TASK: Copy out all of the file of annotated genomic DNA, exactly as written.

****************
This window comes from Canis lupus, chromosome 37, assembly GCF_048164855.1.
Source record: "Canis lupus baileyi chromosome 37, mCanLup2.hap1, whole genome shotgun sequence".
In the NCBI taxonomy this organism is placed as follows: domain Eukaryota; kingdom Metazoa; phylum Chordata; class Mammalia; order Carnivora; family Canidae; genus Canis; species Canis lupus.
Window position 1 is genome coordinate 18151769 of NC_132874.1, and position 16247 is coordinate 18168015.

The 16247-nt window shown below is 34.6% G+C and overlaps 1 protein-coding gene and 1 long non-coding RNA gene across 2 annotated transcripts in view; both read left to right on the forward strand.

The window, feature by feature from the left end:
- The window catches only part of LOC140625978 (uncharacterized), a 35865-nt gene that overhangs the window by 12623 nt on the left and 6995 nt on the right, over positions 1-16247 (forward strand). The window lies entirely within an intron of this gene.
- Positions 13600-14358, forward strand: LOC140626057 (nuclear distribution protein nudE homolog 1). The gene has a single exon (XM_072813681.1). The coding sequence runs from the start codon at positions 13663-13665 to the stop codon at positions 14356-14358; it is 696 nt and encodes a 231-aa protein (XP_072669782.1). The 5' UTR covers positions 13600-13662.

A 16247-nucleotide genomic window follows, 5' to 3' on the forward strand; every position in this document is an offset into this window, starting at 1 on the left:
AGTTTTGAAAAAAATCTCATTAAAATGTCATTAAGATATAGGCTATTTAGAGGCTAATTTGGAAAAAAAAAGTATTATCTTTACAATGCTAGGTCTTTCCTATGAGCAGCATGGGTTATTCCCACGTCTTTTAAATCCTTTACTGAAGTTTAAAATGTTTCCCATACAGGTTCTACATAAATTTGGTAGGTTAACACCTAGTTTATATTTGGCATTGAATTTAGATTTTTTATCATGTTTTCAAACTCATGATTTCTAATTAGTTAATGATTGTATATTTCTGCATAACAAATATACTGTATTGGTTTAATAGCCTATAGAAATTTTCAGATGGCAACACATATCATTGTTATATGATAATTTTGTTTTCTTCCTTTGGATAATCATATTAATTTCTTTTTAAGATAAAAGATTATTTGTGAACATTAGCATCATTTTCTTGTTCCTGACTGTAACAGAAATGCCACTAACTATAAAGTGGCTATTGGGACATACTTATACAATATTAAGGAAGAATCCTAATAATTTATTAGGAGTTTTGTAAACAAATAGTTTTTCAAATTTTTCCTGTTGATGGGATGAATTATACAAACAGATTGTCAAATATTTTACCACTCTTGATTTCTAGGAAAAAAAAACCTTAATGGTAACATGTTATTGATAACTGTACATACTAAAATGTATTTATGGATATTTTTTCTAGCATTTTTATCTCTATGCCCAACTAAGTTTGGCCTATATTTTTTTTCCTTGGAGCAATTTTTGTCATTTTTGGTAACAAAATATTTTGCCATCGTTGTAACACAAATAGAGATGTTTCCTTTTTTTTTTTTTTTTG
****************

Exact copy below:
This window comes from Canis lupus, chromosome 37, assembly GCF_048164855.1.
Source record: "Canis lupus baileyi chromosome 37, mCanLup2.hap1, whole genome shotgun sequence".
In the NCBI taxonomy this organism is placed as follows: domain Eukaryota; kingdom Metazoa; phylum Chordata; class Mammalia; order Carnivora; family Canidae; genus Canis; species Canis lupus.
Window position 1 is genome coordinate 18151769 of NC_132874.1, and position 16247 is coordinate 18168015.

The 16247-nt window shown below is 34.6% G+C and overlaps 1 protein-coding gene and 1 long non-coding RNA gene across 2 annotated transcripts in view; both read left to right on the forward strand.

The window, feature by feature from the left end:
- The window catches only part of LOC140625978 (uncharacterized), a 35865-nt gene that overhangs the window by 12623 nt on the left and 6995 nt on the right, over positions 1-16247 (forward strand). The window lies entirely within an intron of this gene.
- Positions 13600-14358, forward strand: LOC140626057 (nuclear distribution protein nudE homolog 1). The gene has a single exon (XM_072813681.1). The coding sequence runs from the start codon at positions 13663-13665 to the stop codon at positions 14356-14358; it is 696 nt and encodes a 231-aa protein (XP_072669782.1). The 5' UTR covers positions 13600-13662.

A 16247-nucleotide genomic window follows, 5' to 3' on the forward strand; every position in this document is an offset into this window, starting at 1 on the left:
AGTTTTGAAAAAAATCTCATTAAAATGTCATTAAGATATAGGCTATTTAGAGGCTAATTTGGAAAAAAAAAGTATTATCTTTACAATGCTAGGTCTTTCCTATGAGCAGCATGGGTTATTCCCACGTCTTTTAAATCCTTTACTGAAGTTTAAAATGTTTCCCATACAGGTTCTACATAAATTTGGTAGGTTAACACCTAGTTTATATTTGGCATTGAATTTAGATTTTTTATCATGTTTTCAAACTCATGATTTCTAATTAGTTAATGATTGTATATTTCTGCATAACAAATATACTGTATTGGTTTAATAGCCTATAGAAATTTTCAGATGGCAACACATATCATTGTTATATGATAATTTTGTTTTCTTCCTTTGGATAATCATATTAATTTCTTTTTAAGATAAAAGATTATTTGTGAACATTAGCATCATTTTCTTGTTCCTGACTGTAACAGAAATGCCACTAACTATAAAGTGGCTATTGGGACATACTTATACAATATTAAGGAAGAATCCTAATAATTTATTAGGAGTTTTGTAAACAAATAGTTTTTCAAATTTTTCCTGTTGATGGGATGAATTATACAAACAGATTGTCAAATATTTTACCACTCTTGATTTCTAGGAAAAAAAAACCTTAATGGTAACATGTTATTGATAACTGTACATACTAAAATGTATTTATGGATATTTTTTCTAGCATTTTTATCTCTATGCCCAACTAAGTTTGGCCTATATTTTTTTTCCTTGGAGCAATTTTTGTCATTTTTGGTAACAAAATATTTTGCCATCGTTGTAACACAAATAGAGATGTTTCCTTTTTTTTTTTTTTTTG